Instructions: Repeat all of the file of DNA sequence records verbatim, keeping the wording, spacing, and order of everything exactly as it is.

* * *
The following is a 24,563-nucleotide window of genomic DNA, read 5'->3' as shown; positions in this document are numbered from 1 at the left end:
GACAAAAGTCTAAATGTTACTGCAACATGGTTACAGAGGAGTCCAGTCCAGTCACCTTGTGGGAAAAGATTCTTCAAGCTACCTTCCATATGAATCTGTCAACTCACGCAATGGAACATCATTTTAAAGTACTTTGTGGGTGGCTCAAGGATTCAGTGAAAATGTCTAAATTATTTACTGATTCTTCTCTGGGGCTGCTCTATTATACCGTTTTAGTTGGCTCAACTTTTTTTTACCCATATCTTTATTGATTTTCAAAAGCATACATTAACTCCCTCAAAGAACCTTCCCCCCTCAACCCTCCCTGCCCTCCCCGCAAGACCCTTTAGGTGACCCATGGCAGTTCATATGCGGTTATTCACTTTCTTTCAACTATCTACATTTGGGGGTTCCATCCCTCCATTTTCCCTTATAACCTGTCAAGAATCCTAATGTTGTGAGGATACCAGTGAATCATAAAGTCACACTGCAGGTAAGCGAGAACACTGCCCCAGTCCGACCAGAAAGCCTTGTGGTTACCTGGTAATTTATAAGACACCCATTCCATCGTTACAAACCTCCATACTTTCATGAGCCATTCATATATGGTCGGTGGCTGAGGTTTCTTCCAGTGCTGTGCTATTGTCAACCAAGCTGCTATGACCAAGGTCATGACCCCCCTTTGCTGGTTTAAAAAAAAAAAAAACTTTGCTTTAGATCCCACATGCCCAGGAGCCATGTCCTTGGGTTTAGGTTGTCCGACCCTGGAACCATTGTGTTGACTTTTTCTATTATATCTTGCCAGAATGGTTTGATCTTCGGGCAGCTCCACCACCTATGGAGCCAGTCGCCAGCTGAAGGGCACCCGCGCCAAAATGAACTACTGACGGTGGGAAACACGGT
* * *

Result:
The following is a 24,563-nucleotide window of genomic DNA, read 5'->3' as shown; positions in this document are numbered from 1 at the left end:
GACAAAAGTCTAAATGTTACTGCAACATGGTTACAGAGGAGTCCAGTCCAGTCACCTTGTGGGAAAAGATTCTTCAAGCTACCTTCCATATGAATCTGTCAACTCACGCAATGGAACATCATTTTAAAGTACTTTGTGGGTGGCTCAAGGATTCAGTGAAAATGTCTAAATTATTTACTGATTCTTCTCTGGGGCTGCTCTATTATACCGTTTTAGTTGGCTCAACTTTTTTTTACCCATATCTTTATTGATTTTCAAAAGCATACATTAACTCCCTCAAAGAACCTTCCCCCCTCAACCCTCCCTGCCCTCCCCGCAAGACCCTTTAGGTGACCCATGGCAGTTCATATGCGGTTATTCACTTTCTTTCAACTATCTACATTTGGGGGTTCCATCCCTCCATTTTCCCTTATAACCTGTCAAGAATCCTAATGTTGTGAGGATACCAGTGAATCATAAAGTCACACTGCAGGTAAGCGAGAACACTGCCCCAGTCCGACCAGAAAGCCTTGTGGTTACCTGGTAATTTATAAGACACCCATTCCATCGTTACAAACCTCCATACTTTCATGAGCCATTCATATATGGTCGGTGGCTGAGGTTTCTTCCAGTGCTGTGCTATTGTCAACCAAGCTGCTATGACCAAGGTCATGACCCCCCTTTGCTGGTTTAAAAAAAAAAAAAACTTTGCTTTAGATCCCACATGCCCAGGAGCCATGTCCTTGGGTTTAGGTTGTCCGACCCTGGAACCATTGTGTTGACTTTTTCTATTATATCTTGCCAGAATGGTTTGATCTTCGGGCAGCTCCACCACCTATGGAGCCAGTCGCCAGCTGAAGGGCACCCGCGCCAAAATGAACTACTGACGGTGGGAAACACGGT